Do schools have the right to punish a student for comments or pictures posted on-line?

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Do schools have the right to punish a student for comments or pictures posted on-line?

These were not violent or causing harm to others.

Asked on October 28, 2013 under Business Law, Texas


Brook Miscoski / Hurr Law Office PC

Answered 10 years ago | Contributor

The answer to your question can depend on context. If a comment or picture is posted using an educational resource, the school will have some rights to regulate the way that resource is used.

If you're asking whether a school can punish a student for comments or pictures posted on Facebook, Twitter, Instagram, or something similar, students can be punished for comments or pictures posted on-line that are threatening or that substantially interfere with educational activities (that's a simplification).

It's not that difficult to understand that bullying, harassing, or threatening a classmate could be considered threatening or disruptive. And it's not that difficult to understand that making level-headed comments about important public issues should not be punished.

But some situations can be more complicated, less obvious, or even involve other rights or obligations. For example, a middle schooler probably doesn't have many enforceable legal obligations (too young), but a university student could be legally obligated to honor statutory or contractual obligations that restrict speech, such as privacy or non-disclosure obligations.

Lengthy articles and texts can and have been written about such subjects, and an attorney would have to get more detailed information from you to understand your specific question.

The answer to this question is mostly controled by the U.S. Supreme Court and the federal circuit where your state is found (5th Circuit for Texas), but individual states also make laws that give schools and prosecutors specific obligations to stop or punish certain online activity. For instance, Texas has enacted anti-bullying laws that require schools to set policies and intervene and discipline against bullying. Some parts of these laws are still fairly new, so it's not settled how they will be interpreted, applied, and limited by the courts.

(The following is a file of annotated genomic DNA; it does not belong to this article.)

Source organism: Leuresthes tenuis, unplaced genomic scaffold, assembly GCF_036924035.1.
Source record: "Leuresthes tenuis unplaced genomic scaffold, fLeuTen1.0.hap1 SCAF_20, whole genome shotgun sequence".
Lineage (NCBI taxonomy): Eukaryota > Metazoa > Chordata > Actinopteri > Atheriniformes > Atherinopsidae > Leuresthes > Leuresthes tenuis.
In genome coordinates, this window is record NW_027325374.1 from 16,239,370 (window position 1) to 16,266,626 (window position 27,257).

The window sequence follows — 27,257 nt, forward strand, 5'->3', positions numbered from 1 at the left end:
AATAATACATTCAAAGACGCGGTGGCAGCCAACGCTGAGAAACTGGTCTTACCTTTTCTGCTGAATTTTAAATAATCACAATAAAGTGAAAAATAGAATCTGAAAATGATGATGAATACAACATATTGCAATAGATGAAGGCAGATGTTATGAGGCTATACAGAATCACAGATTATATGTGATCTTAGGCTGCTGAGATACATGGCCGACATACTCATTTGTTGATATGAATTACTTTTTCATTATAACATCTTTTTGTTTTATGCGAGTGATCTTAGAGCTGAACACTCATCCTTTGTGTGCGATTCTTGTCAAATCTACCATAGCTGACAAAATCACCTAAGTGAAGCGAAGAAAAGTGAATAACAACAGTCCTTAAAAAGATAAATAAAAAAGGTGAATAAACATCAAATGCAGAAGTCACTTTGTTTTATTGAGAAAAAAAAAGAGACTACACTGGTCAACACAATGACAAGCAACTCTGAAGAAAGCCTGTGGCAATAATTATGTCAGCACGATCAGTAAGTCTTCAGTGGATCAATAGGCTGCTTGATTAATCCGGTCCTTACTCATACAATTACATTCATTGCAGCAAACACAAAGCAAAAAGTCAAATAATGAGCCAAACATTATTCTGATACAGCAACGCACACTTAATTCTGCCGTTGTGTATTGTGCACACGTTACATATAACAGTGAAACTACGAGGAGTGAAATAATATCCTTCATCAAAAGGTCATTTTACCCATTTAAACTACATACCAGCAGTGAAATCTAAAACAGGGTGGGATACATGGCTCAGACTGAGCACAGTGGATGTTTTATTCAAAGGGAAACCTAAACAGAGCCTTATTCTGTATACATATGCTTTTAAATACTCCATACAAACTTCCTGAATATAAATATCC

IMPORTANT NOTICE: The Answer(s) provided above are for general information only. The attorney providing the answer was not serving as the attorney for the person submitting the question or in any attorney-client relationship with such person. Laws may vary from state to state, and sometimes change. Tiny variations in the facts, or a fact not set forth in a question, often can change a legal outcome or an attorney's conclusion. Although has verified the attorney was admitted to practice law in at least one jurisdiction, he or she may not be authorized to practice law in the jurisdiction referred to in the question, nor is he or she necessarily experienced in the area of the law involved. Unlike the information in the Answer(s) above, upon which you should NOT rely, for personal advice you can rely upon we suggest you retain an attorney to represent you.

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